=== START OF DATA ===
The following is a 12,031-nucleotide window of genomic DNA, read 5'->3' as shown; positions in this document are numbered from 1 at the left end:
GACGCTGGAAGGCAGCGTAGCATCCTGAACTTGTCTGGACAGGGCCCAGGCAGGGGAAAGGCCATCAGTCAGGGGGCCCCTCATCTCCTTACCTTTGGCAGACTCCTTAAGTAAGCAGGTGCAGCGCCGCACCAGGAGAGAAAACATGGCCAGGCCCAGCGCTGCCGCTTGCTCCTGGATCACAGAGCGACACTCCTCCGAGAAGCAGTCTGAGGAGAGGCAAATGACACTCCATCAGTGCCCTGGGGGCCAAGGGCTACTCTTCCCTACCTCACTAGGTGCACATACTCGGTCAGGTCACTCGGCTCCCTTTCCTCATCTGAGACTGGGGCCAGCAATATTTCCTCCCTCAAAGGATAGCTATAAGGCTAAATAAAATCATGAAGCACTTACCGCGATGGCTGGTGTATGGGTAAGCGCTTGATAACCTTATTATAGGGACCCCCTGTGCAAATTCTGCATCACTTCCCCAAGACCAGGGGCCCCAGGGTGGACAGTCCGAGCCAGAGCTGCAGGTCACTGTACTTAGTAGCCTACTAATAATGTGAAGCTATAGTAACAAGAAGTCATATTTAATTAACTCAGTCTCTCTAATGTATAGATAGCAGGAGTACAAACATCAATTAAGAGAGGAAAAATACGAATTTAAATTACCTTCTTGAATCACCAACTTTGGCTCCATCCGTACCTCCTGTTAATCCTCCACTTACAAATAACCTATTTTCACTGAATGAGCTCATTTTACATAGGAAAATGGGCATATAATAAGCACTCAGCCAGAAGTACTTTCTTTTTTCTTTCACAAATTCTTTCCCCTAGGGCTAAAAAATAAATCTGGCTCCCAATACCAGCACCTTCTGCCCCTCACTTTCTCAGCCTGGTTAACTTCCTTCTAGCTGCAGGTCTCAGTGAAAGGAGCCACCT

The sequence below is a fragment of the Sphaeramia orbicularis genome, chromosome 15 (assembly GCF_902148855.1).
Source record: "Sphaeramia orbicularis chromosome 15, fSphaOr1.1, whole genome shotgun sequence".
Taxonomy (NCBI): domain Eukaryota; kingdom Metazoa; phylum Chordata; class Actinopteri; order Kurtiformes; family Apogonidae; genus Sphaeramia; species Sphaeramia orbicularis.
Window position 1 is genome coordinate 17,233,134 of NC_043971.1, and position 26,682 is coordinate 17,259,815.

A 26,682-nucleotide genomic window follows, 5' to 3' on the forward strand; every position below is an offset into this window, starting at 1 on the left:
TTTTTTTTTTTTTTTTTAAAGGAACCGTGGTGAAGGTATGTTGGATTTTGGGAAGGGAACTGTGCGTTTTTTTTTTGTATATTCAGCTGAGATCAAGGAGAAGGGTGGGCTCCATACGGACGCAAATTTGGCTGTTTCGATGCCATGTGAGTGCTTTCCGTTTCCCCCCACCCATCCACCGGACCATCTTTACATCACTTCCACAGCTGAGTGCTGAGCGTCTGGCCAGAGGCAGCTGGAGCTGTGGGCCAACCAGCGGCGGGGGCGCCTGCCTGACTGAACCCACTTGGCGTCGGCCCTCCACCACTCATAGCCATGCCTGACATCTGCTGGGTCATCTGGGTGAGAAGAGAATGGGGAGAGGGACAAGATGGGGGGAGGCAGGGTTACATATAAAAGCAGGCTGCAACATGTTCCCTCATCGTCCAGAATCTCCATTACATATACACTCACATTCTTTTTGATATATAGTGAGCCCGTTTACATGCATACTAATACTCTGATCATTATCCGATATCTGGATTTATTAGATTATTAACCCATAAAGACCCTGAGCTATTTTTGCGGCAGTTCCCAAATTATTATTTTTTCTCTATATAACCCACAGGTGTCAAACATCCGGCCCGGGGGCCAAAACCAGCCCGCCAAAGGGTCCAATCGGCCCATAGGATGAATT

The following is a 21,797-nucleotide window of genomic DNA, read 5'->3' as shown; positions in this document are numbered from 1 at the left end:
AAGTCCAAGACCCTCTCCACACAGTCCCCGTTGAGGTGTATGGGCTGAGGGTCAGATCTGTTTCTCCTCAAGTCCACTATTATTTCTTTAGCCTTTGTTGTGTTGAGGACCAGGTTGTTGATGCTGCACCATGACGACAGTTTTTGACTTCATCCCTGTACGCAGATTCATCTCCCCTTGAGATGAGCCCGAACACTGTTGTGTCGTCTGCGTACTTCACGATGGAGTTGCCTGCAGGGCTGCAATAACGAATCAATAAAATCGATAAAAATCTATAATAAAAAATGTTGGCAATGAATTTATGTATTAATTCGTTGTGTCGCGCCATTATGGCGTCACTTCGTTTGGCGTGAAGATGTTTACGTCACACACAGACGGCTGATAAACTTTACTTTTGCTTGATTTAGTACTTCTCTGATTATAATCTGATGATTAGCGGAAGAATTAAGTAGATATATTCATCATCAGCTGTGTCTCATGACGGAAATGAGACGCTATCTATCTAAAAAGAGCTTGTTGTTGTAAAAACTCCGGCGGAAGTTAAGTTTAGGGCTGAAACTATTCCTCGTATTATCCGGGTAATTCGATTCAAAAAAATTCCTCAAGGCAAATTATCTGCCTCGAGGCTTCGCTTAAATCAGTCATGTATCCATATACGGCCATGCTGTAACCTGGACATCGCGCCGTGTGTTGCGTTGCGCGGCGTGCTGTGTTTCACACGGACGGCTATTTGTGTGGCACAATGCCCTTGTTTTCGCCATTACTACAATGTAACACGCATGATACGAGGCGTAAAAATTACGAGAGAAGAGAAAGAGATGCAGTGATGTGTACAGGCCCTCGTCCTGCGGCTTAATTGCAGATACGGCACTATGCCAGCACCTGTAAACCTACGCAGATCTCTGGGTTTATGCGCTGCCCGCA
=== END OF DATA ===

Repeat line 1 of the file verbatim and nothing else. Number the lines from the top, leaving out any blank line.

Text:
The following is a 12,031-nucleotide window of genomic DNA, read 5'->3' as shown; positions in this document are numbered from 1 at the left end: